Howard Fuller, one of the leaders of the early school choice movement in Milwaukee’s African American community, issued a statement Thursday asking the state legislature to raise the income limits to qualify for a private school voucher in the state’s school choice program. In the Racine and Milwaukee school choice programs, the income limit for participation is 300 percent of the federal poverty line.

“Unfortunately, the statewide choice program uses the much lower income limit of 185% of the federal poverty level,” Fuller wrote. “This means a single mom with two children making $38,000 a year in West Allis or Beloit or Wausau is ‘too rich’ to qualify for the program. She must find a way on her own to pay for a better education for her children.”

Fuller said raising the income limit for the state program would provide consistency statewide. “It is important that we update the income cap to fit the reality of today’s economic environment for low income and working class families,” Fuller said.

We agree.

In the state budget impasse, Republicans in the state senate are only proposing to increase the income limit to 220 percent of the federal poverty level. Assembly Republicans support making the income limit 300 percent of the federal poverty line.

Unlike Dr. Fuller, we don’t see the need for any limit on income. The purpose of sending education tax dollars to Madison and to the local school districts is to educate children, not to fund “school districts.” The money should follow the child to the best provider of education possible, and that decision should be made by parents. Not school districts, not DPI Superintendent Tony Evers and not the teachers unions. Parents ought to be able to decide the best educational provider for their children, and the money that is intended to educate those children should follow.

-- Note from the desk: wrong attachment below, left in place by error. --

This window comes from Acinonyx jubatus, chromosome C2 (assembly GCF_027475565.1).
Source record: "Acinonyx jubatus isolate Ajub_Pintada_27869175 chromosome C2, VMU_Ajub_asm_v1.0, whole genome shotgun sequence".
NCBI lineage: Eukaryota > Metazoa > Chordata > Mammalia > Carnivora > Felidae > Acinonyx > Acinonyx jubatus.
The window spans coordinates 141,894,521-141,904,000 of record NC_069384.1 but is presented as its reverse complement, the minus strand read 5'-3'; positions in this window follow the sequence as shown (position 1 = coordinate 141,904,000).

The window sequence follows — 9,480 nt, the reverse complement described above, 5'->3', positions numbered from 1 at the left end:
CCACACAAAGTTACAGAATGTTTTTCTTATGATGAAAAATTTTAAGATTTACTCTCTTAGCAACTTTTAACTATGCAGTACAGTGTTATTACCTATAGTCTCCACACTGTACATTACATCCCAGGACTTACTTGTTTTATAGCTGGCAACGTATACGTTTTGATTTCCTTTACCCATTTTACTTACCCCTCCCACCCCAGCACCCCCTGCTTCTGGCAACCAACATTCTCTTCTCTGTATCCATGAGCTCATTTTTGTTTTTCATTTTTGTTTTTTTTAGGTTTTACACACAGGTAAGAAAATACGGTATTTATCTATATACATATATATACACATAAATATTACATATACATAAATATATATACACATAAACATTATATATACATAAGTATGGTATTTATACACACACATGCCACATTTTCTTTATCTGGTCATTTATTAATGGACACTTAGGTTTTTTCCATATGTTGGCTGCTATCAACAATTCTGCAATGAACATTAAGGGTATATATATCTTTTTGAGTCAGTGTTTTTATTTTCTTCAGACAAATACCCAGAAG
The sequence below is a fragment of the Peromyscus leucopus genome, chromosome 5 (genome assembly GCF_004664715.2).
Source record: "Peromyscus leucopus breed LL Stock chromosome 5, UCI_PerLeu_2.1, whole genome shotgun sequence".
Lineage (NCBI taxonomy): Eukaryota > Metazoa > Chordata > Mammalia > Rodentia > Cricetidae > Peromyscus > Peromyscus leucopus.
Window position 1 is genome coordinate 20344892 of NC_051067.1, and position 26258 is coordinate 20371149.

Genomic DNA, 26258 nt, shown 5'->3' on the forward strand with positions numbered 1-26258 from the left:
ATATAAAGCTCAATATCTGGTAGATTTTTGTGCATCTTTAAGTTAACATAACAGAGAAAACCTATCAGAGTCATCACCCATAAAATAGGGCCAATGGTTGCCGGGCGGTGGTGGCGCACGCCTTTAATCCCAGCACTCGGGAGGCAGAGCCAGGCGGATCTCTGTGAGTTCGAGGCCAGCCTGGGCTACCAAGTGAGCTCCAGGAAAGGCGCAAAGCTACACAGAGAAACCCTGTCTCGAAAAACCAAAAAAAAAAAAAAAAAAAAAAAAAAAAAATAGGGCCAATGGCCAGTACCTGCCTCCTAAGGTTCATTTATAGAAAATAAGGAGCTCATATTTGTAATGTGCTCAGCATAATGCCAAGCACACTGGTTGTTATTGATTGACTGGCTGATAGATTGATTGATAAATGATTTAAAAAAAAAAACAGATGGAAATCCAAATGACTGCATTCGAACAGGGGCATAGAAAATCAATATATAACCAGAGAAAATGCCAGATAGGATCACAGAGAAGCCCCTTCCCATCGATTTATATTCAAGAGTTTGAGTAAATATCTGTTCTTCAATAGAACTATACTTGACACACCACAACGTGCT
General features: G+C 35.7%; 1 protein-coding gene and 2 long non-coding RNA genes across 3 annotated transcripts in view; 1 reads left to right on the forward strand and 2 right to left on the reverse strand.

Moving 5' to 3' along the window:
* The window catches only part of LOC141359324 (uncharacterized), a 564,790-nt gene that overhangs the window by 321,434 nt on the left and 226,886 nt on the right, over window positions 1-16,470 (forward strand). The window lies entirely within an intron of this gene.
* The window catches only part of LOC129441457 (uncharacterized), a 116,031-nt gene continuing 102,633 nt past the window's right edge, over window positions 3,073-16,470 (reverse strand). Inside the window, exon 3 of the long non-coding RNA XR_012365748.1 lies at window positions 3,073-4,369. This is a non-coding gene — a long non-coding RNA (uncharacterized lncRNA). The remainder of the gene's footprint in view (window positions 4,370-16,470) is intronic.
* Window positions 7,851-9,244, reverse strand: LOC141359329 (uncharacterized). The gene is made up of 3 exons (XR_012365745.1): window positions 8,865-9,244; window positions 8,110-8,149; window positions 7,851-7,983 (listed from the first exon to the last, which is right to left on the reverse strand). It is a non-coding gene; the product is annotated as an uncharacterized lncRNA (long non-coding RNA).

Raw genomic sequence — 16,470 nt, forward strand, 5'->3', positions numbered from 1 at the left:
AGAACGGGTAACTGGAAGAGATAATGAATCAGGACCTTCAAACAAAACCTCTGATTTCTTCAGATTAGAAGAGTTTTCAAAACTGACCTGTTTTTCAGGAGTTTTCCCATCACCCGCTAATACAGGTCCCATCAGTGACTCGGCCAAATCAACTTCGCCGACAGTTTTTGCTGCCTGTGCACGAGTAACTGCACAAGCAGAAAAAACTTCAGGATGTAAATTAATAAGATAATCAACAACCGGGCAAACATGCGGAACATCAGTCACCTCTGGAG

However, given politics and the often weak-kneed defense of school choice by state Republicans, we recognize that there will be limits on school choice in the near term. But Fuller is right. Why should a child who would qualify for a private school education in Milwaukee be denied participation in a school choice program because he or she happens to live in Green Bay? Let’s make the school choice programs uniform across the state. Zip code should not determine the quality of a child’s educational choices.


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